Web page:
Aims: Takotsubo cardiomyopathy is an intriguing disease characterized by acute transient left ventricular dysfunction usually triggered by an episode of severe stress. The excessive levels of catecholamines and the overactivation of the sympathetic system are believed to be the main pathophysiologic mechanisms of Takotsubo cardiomyopathy, but it is unclear whether there is a structural or functional signature of the disease. In this sense, our aim was to characterize the central autonomic system response to autonomic challenges in patients with a previous episode of Takotsubo cardiomyopathy when compared with a control group of healthy volunteers.
Methods and results: Functional magnetic resonance imaging (fMRI) was performed in four patients with a previous episode of Takotsubo cardiomyopathy (average age of 67 ± 12 years) and in eight healthy volunteers (average age of 66 ± 5 years) while being submitted to different autonomic challenges (cold exposure and Valsalva manoeuvre). The fMRI analysis revealed a significant variation of the blood oxygen level dependent signal triggered by the Valsalva manoeuvre in specific areas of the brain involved in the cortical control of the autonomic system and significant differences in the pattern of activation of the insular cortex, amygdala and the right hippocampus between patients with Takotsubo cardiomyopathy and controls, even though these regions did not present significant volumetric changes.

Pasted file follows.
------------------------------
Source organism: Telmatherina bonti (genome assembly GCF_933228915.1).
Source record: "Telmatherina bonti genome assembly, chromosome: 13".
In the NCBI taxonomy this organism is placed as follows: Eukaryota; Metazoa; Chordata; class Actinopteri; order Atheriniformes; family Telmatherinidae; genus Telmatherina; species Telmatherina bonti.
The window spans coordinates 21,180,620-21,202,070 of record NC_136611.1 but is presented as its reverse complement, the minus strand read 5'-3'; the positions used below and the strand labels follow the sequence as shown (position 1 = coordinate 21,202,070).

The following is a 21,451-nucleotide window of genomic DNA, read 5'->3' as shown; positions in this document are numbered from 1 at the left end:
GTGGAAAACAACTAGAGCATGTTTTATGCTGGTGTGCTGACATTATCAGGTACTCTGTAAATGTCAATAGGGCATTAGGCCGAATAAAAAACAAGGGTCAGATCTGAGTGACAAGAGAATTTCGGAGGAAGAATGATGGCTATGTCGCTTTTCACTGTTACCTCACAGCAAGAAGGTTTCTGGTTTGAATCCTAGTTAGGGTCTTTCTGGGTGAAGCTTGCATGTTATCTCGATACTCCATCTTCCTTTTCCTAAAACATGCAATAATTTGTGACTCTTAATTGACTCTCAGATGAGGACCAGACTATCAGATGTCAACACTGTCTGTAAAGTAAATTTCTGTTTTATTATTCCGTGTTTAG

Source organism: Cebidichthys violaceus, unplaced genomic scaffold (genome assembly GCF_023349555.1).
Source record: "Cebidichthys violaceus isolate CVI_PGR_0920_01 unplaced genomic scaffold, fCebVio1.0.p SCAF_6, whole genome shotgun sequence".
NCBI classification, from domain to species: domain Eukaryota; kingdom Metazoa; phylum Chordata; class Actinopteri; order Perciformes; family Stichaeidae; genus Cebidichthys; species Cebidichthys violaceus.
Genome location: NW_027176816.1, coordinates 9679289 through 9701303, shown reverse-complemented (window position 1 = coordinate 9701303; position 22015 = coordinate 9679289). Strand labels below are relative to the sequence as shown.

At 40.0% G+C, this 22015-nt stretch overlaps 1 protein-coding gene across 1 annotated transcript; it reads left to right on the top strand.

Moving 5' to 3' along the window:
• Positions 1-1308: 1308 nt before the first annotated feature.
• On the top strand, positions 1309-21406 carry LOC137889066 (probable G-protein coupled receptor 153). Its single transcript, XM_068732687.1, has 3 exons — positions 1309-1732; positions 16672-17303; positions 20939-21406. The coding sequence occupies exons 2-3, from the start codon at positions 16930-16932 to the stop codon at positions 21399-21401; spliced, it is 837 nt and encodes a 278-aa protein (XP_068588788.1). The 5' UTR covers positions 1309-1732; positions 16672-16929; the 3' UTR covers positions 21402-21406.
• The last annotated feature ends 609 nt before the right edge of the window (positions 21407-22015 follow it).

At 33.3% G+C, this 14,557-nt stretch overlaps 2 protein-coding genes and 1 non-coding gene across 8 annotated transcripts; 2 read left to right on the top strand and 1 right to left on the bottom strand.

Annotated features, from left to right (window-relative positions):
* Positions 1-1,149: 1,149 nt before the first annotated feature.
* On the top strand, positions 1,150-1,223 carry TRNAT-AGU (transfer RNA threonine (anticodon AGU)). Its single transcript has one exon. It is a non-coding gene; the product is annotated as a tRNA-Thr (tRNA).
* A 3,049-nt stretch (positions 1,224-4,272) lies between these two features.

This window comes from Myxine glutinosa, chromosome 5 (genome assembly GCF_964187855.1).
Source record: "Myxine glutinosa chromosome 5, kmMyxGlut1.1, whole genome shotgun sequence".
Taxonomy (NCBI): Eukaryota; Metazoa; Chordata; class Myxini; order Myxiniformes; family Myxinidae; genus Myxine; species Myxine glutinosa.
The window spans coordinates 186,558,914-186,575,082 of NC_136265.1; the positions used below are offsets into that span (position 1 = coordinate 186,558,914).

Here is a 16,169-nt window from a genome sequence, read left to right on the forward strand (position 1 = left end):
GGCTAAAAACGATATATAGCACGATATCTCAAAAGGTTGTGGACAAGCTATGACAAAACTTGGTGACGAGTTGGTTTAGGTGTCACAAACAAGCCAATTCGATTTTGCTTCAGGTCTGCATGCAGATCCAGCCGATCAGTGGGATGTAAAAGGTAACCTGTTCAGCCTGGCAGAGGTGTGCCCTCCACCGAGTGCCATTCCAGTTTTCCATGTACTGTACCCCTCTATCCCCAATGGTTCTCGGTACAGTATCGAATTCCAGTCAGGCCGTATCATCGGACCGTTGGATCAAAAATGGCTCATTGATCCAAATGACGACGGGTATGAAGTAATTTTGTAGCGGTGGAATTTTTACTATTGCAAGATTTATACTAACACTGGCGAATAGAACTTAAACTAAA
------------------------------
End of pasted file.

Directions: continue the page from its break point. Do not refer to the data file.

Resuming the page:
Conclusion: The central autonomic response to autonomic challenges is altered in patients with Takotsubo cardiomyopathy, thus suggesting a dysregulation of the central autonomic nervous system network. Subsequent studies are needed to unveil whether these alterations are causal or predisposing factors to Takotsubo cardiomyopathy.
Keywords: Central autonomic nervous system; Takotsubo cardiomyopathy; functional magnetic resonance imaging; insular cortex; stress; sympathetic nervous system.
© The European Society of Cardiology 2015.